Now on display in Queen Square, Bath, HerschOwl is an Owl inspired by the Herschel Museum of Astronomy, and forms part of Minerva's Owls of Bath, a stunning free public art trail of 80 giant Owls, perched in various prominent locations around the World Heritage city this Summer. The trail of quirky Owl designs, each hand-painted by an artist, will attract many thousands of visitors of all ages to the city while helping to support and promote local businesses and charities. The Owls, which represent super-sized versions of the Little Owl (Athene Noctua) species, will be on display all over the city from 25th June until 10th September.
Ipswich artist Lois Cordelia was commissioned to paint her design Night Owls of Bath: the Herschels - or HerschOwl for short - onto one of the giant Owl statues. The design is generously sponsored by Mogers Drewett Solicitors of Bath, who have created an atmospheric short film (see below) about Lois's painting of the Owl during a live art demonstration on location at the Herschel Museum of Astronomy.
Above: Lois Cordelia with HerschOwl
A short film (5:35) by Mogers Drewett showing the painting of HerschOwl
HerschOwl is inspired by two historical 'night owls' of Bath, astronomer-musicians William and Caroline Herschel, whose home in New King Street is now the Herschel Museum of Astronomy.The designcelebrates William and Caroline Herschel's extraordinary contribution to the nocturnal pursuit of astronomy. William accidentally discovered the planet Uranus in 1781 using a homemade telescope in his back garden. At the time, he thought he'd discovered a star and named it after King George III, but this proved so unpopular that he renamed it “Uranus” to match the other Roman and Greek planetary names. William first moved to Bath in the mid 1760s when he was appointed as organist of Octagon Chapel. His sister Caroline joined him there a few years later, and they worked together building telescopes. William is credited with the discovery of several moons of Uranus and Saturn, seasonal variation in the Martian polar caps, and infrared radiation. The Herschel Museum of Astronomy kindly agreed to host Lois and her Owl while she brought her design to life in May 2018 in the beautiful setting of its Georgian period back garden (where William discovered the Planet Uranus).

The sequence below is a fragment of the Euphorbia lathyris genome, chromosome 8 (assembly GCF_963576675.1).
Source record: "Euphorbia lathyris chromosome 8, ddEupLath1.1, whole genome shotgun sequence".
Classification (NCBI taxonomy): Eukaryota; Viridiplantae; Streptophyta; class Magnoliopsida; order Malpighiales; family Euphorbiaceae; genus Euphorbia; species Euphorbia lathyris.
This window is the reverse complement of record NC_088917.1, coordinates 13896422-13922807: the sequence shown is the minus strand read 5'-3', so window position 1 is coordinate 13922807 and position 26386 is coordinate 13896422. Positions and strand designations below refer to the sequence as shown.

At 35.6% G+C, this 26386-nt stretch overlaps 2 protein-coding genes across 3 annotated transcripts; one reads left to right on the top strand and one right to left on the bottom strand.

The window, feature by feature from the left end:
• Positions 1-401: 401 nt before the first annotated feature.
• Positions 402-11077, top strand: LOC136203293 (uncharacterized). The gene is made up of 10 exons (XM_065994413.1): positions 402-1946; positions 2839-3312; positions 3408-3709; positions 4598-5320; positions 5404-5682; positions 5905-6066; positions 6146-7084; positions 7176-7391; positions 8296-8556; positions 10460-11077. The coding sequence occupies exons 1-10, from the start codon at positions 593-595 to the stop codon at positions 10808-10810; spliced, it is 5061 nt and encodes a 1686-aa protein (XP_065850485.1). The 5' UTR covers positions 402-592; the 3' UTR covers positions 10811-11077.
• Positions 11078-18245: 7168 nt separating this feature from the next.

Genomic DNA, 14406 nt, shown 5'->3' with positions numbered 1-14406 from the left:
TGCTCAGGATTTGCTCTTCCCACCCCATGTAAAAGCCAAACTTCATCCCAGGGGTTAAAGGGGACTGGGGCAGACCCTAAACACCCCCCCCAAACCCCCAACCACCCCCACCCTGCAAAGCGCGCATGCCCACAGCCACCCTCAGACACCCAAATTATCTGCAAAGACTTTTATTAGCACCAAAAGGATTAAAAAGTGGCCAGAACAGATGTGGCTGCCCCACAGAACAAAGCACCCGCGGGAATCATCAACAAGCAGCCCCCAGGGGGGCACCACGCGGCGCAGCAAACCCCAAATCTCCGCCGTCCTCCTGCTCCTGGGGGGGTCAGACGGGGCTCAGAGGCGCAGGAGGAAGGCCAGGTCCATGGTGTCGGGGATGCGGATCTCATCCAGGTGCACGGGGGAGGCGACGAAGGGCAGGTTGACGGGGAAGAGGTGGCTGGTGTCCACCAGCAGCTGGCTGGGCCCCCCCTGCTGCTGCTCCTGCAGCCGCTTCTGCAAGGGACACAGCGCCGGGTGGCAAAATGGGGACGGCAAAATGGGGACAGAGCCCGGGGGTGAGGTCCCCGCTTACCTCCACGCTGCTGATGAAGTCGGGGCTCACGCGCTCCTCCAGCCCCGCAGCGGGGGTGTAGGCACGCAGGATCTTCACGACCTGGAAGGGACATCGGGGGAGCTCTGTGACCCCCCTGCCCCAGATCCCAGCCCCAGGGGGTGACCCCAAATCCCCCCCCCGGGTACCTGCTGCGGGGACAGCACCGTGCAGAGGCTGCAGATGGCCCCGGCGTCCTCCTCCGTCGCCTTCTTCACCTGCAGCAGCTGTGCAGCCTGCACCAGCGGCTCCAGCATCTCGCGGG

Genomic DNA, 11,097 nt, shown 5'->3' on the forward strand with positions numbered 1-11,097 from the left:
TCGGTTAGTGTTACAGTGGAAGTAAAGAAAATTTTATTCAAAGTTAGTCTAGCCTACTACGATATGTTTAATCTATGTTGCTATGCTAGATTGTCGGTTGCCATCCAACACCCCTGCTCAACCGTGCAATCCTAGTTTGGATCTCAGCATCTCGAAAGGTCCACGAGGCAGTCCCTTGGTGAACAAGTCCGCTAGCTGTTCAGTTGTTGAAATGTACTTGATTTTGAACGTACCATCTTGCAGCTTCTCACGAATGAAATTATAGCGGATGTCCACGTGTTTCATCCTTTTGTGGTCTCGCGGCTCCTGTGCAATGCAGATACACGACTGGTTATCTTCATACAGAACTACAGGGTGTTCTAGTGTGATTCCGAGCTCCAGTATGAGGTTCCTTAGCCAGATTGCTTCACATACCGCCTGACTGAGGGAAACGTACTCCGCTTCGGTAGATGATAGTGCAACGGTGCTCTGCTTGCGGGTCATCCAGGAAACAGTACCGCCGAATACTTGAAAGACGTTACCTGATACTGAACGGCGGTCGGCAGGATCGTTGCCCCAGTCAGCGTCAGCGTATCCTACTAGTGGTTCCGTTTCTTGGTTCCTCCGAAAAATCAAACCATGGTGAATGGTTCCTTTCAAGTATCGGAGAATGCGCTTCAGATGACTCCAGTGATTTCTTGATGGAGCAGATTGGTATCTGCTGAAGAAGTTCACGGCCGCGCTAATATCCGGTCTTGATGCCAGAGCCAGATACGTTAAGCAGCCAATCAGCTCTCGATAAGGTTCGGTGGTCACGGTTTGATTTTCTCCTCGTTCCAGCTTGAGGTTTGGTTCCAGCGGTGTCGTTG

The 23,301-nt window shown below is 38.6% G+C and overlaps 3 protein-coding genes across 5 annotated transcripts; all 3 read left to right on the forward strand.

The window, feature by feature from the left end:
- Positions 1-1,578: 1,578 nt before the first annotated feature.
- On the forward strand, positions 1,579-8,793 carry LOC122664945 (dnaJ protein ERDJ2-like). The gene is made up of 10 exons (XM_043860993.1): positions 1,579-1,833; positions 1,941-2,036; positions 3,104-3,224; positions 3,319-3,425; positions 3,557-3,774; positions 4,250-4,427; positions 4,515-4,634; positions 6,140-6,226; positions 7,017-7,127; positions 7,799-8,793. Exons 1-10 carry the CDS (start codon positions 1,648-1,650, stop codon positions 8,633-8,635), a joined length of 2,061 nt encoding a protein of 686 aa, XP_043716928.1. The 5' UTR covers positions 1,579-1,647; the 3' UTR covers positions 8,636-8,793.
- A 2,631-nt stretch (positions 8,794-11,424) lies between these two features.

Lois was over the moon to paint an Owl inspired by the stars for Minerva's Owls of Bath, and is very grateful to Mogers Drewett for sponsoring her design, which will be her 8th public sculpture trail piece to date. Lois writes: "Like many artists, I am often a night owl. I love painting night skies using shimmering paints and swirling brush strokes. To be painting my astronomy inspired Owl in the very spot in which William Herschel discovered the planet Uranus in 1781 will make this brief residency at the Herschel Museum of Astronomy extremely meaningful and special for me."
The design features a number of silhouette vignettes of William and Caroline Herschel, along with appropriate details that visitors to the Museum will recognise: the garden sundial with robin, foxgloves and cat, an orrery, and some of the instruments from the Music Room. Lois remarks that the silhouette style is a reference to the Georgian period, when cameo portraits were a popular way of capturing a likeness for posterity. Lois is well known as a paper-cut artist herself, creating intricate silhouette style designs by cutting out of paper using a surgical scalpel. In this case, she drew the designs in outline and then filled them in with black paint.
The name of the trail is a reference to the Goddess Minerva, to whom the temple of the Roman Baths was dedicated when it was built in 1 AD. The owl was a sacred symbol of Minerva, Roman goddess of Wisdom, and is featured in the stone temple pediment at the Roman Baths Museum.
Award winning BBC TV Wildlife presenters Michaela Strachan and Chris Packham have become official 'Owlbassadors' for the trail. Chris Packham will also be painting one of the Owls himself, helping to raise funds for the UK Little Owl Project. The scientific name of the Little Owl is Athene noctua, which neatly links with Minerva, Athene being the Greek version of the Roman Goddess.